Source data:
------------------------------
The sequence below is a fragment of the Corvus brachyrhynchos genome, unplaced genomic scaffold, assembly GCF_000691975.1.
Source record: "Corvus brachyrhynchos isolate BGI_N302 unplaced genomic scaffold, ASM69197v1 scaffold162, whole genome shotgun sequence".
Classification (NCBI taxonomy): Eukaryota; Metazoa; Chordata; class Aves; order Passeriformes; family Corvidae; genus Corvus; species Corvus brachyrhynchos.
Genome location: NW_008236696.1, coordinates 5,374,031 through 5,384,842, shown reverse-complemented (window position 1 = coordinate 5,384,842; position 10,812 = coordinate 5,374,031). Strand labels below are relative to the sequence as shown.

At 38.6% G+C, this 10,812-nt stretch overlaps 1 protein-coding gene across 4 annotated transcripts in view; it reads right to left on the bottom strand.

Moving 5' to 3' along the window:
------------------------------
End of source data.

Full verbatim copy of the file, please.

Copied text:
The sequence below is a fragment of the Corvus brachyrhynchos genome, unplaced genomic scaffold, assembly GCF_000691975.1.
Source record: "Corvus brachyrhynchos isolate BGI_N302 unplaced genomic scaffold, ASM69197v1 scaffold162, whole genome shotgun sequence".
Classification (NCBI taxonomy): Eukaryota; Metazoa; Chordata; class Aves; order Passeriformes; family Corvidae; genus Corvus; species Corvus brachyrhynchos.
Genome location: NW_008236696.1, coordinates 5,374,031 through 5,384,842, shown reverse-complemented (window position 1 = coordinate 5,384,842; position 10,812 = coordinate 5,374,031). Strand labels below are relative to the sequence as shown.

At 38.6% G+C, this 10,812-nt stretch overlaps 1 protein-coding gene across 4 annotated transcripts in view; it reads right to left on the bottom strand.

Moving 5' to 3' along the window: